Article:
A fundamental goal of cancer centers is to improve cancer care through the design and conduct of therapeutic clinical trials.1 Progress in prevention and control of cancer depends on research that identifies treatments that prevent or delay death caused by cancer or improve quality of life for patients living with cancer. Clinical trials, to whatever extent possible, should address disease across broad categories of age, sex, race, and ethnicity,2 both to ensure that targeting of interventions can be fine-tuned and generalizability of results.3 Clinical trial participation may be one way to assess diversity and equitable access to cutting-edge cancer care.4,5
Cancer centers are charged with ensuring equitable access to care among patients. Equitable access is inherently multidimensional, with patient/case characteristics, such as cancer type, stage, age, race, ethnicity, sex, socioeconomic class, education level, marital status, and comorbid conditions, affecting participation. Thus, depending on how the question is framed, equitable access can be defined across multiple patient or case subgroups. From the standpoint of NCI reporting, assessment of diversity in clinical trial participation has been accomplished primarily by comparing the proportions of racial and ethnic categories across1 the population from which a cancer center draws (an institution-defined catchment area),2 the cancer cases seen within the center,3 and the participants in therapeutic clinical trials.6 Two limitations of this approach are that the determination of catchment area from which a cancer center draws may be somewhat arbitrary and designated without regard to patient willingness to travel for care,1 and that percent participation is influenced by a host of factors outside the control of the institution, including health insurance coverage, referral patterns, cultural preferences, and competing providers.2,7–9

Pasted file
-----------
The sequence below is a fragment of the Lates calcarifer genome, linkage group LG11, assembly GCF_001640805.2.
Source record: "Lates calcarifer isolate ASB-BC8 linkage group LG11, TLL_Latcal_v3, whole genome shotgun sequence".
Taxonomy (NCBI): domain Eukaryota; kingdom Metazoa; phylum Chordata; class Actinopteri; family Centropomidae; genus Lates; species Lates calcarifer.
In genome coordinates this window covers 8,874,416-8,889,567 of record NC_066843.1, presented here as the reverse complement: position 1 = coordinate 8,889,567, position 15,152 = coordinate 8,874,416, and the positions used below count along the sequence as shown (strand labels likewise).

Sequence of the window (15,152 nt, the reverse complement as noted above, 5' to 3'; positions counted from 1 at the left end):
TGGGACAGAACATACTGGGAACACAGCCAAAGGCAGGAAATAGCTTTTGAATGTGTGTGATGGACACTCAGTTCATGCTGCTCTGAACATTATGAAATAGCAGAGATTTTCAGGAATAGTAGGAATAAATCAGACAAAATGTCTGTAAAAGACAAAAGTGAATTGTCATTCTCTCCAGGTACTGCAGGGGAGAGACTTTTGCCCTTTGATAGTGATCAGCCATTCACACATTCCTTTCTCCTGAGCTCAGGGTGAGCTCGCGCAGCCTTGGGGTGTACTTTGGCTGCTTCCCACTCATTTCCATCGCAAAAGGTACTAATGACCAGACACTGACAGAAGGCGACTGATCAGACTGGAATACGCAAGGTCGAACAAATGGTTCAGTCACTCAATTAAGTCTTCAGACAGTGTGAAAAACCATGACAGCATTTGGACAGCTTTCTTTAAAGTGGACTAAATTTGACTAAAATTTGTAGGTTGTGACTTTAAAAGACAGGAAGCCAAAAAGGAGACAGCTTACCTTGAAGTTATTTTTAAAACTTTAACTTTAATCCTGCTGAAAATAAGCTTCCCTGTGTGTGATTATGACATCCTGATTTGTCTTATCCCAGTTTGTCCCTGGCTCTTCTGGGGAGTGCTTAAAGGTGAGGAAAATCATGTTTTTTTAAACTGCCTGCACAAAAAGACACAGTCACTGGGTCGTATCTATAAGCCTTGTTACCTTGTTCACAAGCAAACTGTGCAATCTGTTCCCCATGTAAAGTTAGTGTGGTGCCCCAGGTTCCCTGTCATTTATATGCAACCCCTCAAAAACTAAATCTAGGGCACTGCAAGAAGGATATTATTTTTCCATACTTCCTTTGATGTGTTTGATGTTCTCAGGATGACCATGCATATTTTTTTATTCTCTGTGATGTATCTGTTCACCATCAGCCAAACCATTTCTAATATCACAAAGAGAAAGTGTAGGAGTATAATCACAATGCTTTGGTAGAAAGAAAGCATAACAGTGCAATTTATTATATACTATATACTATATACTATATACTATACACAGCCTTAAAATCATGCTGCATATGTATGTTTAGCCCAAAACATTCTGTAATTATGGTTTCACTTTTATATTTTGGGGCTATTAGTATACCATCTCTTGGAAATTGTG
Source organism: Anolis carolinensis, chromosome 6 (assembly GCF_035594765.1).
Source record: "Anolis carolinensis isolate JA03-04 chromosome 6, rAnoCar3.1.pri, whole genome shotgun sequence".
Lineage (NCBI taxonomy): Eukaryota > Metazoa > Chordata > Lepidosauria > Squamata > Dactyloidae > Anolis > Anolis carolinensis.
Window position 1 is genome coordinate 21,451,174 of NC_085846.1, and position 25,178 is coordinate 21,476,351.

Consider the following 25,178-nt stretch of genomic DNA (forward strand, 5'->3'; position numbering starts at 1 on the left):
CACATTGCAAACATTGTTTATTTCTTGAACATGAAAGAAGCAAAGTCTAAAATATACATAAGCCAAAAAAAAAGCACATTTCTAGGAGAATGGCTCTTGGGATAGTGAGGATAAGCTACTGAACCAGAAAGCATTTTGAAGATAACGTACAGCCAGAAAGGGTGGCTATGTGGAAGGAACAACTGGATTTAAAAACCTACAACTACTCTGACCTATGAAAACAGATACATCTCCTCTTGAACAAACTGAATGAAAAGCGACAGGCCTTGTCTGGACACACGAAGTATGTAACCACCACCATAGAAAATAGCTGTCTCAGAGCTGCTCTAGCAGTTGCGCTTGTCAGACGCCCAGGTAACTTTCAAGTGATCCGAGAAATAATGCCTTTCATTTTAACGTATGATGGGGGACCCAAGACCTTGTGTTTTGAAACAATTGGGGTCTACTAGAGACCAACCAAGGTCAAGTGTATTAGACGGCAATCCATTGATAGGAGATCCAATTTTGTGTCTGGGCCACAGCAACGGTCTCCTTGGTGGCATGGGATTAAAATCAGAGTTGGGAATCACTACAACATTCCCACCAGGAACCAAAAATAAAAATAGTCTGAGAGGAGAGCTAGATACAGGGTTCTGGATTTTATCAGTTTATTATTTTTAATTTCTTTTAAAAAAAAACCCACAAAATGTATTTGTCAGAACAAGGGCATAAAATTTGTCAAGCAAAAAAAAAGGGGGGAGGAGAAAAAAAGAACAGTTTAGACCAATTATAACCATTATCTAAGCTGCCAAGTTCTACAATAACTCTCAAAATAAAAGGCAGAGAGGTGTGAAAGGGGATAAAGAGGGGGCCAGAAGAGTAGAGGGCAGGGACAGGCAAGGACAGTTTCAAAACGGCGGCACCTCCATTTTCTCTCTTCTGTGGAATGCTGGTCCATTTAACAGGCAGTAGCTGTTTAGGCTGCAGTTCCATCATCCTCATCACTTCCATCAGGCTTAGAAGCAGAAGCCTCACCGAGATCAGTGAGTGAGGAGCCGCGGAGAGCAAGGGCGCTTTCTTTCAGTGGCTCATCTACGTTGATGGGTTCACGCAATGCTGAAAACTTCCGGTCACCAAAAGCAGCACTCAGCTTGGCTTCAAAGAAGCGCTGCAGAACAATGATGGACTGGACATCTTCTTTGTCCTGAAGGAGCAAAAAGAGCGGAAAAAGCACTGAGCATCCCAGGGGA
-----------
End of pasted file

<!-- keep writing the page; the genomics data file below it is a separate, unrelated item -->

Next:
The Sidney Kimmel Comprehensive Cancer Center at Johns Hopkins (JH SKCCC) is situated in the city of Baltimore, where two thirds of the population consists of racial minorities (non-white). Cancer treatment services are provided by many other hospitals in Baltimore City.10 The JH SKCCC catchment area was defined through a data-based cluster assessment, using SaTScan, as a contiguous cluster of 58 counties centered on Baltimore City. The defined catchment area has remained stable.11
Catchment or health service areas are characterized by a balance of market share and proximity.12,13 Moreover, there is a distance over which patients are willing to travel for the service provided, irrespective of disease.14 We would expect this to be true for those participating in cancer clinical trials. The authors' previous research found that size of the catchment area for the JH SKCCC differs between whites and blacks (58 vs. 15 counties, respectively), a finding that might contribute to clinical trial enrollment disparities.11 The authors were also interested in how well JH SKCCC served Baltimore City as the immediate neighborhood, and therefore assessed 3 main geographic areas: Baltimore City, the remainder of the catchment area, and the non–catchment area as defined by county of residence. Using these geographic definitions, the authors hypothesized that overall, therapeutic and nontherapeutic clinical trial participation and clinical trial participation according to race also may vary by location. They assessed the clinical trial accrual to cancer case ratio (ACR) in this study to simultaneously evaluate racial and geographic disparities, including a race–geographic area interaction, at JH SKCCC. Independent effects and differences accounted for by sex, age, cancer site, and county poverty also were examined.